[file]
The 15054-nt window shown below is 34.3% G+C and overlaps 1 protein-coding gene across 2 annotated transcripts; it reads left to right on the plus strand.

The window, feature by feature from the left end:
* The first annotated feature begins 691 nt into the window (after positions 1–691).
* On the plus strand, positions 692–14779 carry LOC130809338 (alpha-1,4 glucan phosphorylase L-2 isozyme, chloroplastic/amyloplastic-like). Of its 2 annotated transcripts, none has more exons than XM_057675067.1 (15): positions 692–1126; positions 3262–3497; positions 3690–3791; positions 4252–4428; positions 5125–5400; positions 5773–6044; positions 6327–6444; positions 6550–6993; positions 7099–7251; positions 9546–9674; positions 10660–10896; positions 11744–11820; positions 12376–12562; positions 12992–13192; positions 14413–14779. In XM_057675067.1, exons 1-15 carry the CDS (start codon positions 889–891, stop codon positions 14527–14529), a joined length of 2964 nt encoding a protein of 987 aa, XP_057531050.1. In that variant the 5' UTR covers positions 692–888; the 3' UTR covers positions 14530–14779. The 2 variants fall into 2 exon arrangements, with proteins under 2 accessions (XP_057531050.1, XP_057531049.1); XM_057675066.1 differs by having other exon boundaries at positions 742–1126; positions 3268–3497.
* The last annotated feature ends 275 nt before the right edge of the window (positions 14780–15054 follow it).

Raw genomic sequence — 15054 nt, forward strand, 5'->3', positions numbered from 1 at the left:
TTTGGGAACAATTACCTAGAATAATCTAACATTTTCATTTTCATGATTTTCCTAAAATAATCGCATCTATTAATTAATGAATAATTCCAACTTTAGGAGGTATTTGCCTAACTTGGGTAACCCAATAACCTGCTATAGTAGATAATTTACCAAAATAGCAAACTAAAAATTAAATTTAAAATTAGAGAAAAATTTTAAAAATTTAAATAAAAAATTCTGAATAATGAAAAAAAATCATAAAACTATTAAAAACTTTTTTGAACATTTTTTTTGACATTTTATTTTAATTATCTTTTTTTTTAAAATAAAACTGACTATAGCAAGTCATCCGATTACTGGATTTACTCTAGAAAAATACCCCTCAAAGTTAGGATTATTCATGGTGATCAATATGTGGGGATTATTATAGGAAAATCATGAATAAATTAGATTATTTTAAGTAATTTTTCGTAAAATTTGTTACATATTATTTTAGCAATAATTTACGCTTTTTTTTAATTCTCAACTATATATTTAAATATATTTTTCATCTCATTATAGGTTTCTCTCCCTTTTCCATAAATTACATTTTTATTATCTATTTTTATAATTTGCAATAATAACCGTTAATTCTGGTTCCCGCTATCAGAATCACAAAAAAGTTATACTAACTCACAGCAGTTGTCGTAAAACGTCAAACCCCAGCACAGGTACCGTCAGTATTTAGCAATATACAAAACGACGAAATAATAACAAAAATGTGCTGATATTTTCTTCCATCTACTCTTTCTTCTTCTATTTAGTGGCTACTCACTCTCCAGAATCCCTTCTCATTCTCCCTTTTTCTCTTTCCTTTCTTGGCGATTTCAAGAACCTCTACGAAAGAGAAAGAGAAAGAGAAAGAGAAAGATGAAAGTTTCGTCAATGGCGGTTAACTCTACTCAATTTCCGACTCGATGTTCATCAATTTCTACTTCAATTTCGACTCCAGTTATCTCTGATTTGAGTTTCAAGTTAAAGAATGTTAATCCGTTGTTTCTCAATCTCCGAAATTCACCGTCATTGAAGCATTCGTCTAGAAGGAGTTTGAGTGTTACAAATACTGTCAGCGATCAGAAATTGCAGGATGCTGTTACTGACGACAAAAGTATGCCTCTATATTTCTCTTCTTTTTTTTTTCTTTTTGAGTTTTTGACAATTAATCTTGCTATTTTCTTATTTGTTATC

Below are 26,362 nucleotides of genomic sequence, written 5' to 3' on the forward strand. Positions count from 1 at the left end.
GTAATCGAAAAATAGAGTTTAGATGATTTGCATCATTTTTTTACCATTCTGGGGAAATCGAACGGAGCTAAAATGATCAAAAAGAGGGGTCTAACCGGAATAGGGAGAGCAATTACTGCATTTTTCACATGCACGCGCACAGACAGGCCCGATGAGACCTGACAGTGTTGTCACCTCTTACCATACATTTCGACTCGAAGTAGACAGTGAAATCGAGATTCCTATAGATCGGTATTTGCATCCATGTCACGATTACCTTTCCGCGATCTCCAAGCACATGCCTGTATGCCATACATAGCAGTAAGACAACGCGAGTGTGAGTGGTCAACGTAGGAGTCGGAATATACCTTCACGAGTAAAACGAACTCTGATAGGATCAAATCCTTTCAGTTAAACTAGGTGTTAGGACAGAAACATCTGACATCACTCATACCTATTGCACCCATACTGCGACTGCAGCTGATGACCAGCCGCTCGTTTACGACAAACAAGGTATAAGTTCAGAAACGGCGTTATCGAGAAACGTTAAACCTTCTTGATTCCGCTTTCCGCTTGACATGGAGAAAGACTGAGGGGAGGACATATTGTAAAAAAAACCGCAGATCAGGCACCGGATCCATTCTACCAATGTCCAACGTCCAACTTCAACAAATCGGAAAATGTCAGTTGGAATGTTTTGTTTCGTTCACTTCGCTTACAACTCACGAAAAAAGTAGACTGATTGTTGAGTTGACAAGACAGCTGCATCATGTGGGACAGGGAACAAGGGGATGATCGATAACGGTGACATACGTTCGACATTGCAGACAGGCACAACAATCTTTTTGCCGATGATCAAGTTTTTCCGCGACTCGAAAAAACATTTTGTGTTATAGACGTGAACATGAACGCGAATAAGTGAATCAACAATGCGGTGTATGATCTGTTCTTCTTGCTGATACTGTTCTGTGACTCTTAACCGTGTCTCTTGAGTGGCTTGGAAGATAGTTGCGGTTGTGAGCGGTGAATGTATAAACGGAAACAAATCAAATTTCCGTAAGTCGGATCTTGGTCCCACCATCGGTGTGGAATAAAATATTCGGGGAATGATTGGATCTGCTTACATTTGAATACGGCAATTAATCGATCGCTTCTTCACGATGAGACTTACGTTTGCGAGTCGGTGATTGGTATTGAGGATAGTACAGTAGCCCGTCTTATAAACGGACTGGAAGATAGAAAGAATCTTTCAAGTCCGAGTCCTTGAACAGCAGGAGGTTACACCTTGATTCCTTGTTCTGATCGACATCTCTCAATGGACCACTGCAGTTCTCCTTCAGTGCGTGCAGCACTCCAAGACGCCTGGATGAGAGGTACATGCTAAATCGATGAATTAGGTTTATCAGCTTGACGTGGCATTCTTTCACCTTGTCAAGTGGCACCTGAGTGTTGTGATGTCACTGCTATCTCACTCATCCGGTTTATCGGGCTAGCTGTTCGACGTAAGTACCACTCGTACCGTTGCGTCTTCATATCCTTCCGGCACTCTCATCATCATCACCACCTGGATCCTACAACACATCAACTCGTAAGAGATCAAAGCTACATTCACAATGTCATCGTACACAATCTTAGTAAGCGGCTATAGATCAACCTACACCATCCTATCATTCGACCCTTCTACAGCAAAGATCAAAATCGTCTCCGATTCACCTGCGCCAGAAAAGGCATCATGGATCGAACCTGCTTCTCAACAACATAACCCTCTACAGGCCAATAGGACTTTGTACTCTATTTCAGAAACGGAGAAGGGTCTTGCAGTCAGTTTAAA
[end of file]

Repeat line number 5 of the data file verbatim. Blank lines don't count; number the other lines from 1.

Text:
* The last annotated feature ends 275 nt before the right edge of the window (positions 14780–15054 follow it).